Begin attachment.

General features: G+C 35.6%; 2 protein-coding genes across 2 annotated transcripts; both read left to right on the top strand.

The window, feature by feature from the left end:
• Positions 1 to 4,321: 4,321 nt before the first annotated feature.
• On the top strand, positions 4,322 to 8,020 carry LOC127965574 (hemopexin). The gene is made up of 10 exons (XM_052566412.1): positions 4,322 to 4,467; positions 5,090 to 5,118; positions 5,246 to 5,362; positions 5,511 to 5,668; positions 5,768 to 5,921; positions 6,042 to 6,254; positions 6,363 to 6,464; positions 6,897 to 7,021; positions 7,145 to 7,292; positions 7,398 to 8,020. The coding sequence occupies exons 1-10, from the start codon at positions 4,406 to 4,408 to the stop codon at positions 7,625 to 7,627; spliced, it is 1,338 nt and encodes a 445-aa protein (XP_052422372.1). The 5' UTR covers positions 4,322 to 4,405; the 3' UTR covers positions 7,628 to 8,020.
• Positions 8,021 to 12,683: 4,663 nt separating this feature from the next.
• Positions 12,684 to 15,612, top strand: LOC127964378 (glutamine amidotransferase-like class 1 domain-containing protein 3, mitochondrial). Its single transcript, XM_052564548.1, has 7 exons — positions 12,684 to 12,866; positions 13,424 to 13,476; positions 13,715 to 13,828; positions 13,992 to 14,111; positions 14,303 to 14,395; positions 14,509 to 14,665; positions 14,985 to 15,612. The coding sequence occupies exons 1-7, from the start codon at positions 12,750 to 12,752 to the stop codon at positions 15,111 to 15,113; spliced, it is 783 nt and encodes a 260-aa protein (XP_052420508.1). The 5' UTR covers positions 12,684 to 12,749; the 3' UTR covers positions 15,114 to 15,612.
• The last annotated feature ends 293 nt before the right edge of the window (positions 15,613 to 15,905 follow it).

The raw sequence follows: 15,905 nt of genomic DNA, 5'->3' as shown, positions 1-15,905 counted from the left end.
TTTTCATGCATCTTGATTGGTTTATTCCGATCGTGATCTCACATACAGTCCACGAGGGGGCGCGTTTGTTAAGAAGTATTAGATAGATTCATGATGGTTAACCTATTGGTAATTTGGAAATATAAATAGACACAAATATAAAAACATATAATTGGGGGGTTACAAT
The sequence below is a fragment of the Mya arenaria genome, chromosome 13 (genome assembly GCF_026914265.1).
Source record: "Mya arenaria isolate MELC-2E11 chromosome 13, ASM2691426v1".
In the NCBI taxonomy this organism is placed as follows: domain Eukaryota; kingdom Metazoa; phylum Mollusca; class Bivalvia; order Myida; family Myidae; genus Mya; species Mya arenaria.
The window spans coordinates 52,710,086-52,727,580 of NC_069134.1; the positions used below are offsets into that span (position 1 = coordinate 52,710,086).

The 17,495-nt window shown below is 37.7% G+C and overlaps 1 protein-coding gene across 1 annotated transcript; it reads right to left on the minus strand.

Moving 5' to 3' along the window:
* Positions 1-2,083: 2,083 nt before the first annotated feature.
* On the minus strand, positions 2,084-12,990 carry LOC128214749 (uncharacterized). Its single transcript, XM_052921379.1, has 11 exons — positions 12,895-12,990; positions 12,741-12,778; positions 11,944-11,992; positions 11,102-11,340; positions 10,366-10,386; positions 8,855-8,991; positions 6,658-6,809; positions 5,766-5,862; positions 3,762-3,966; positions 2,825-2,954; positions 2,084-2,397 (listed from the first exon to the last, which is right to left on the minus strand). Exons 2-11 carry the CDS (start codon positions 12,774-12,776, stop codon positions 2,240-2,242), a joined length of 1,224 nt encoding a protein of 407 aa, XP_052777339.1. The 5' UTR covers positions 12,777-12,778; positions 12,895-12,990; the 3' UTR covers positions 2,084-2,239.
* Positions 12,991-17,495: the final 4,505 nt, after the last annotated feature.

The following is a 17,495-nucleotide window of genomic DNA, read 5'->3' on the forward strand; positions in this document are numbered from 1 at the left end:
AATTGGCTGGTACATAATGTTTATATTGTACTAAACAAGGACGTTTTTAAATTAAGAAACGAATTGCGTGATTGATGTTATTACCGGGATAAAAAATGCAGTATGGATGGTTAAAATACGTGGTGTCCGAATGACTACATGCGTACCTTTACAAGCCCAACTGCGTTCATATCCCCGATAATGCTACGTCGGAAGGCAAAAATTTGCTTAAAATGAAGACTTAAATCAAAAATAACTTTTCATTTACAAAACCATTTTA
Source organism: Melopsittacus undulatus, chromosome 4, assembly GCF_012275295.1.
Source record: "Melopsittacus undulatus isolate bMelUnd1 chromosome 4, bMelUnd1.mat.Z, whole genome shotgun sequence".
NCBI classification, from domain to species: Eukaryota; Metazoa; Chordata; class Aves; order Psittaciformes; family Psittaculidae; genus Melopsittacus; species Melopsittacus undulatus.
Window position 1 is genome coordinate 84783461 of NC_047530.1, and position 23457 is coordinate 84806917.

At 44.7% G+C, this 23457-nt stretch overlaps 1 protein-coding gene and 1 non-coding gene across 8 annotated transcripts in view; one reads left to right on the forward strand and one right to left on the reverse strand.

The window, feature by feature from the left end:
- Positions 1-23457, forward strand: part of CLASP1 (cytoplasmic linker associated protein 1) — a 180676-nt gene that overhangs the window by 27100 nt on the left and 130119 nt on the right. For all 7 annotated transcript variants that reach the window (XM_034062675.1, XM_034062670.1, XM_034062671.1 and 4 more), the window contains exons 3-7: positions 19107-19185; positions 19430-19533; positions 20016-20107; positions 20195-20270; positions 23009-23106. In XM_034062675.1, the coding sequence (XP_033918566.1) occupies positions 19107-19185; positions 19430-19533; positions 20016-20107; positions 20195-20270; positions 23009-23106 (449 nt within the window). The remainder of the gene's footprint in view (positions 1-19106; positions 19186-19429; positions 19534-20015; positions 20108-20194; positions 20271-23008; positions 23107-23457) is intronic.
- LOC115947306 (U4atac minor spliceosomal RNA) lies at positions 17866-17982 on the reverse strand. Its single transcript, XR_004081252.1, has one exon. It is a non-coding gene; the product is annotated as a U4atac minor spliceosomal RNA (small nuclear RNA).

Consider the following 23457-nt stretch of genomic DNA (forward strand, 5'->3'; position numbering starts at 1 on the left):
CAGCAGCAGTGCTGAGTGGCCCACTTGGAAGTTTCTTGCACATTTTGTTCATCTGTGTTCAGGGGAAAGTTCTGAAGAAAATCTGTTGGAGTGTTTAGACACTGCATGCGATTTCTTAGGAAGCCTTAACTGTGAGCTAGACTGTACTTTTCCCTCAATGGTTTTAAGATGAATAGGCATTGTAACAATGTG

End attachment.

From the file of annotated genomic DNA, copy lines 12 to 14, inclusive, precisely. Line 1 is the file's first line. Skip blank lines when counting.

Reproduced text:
In the NCBI taxonomy this organism is placed as follows: domain Eukaryota; kingdom Metazoa; phylum Mollusca; class Bivalvia; order Myida; family Myidae; genus Mya; species Mya arenaria.
The window spans coordinates 52,710,086-52,727,580 of NC_069134.1; the positions used below are offsets into that span (position 1 = coordinate 52,710,086).

The 17,495-nt window shown below is 37.7% G+C and overlaps 1 protein-coding gene across 1 annotated transcript; it reads right to left on the minus strand.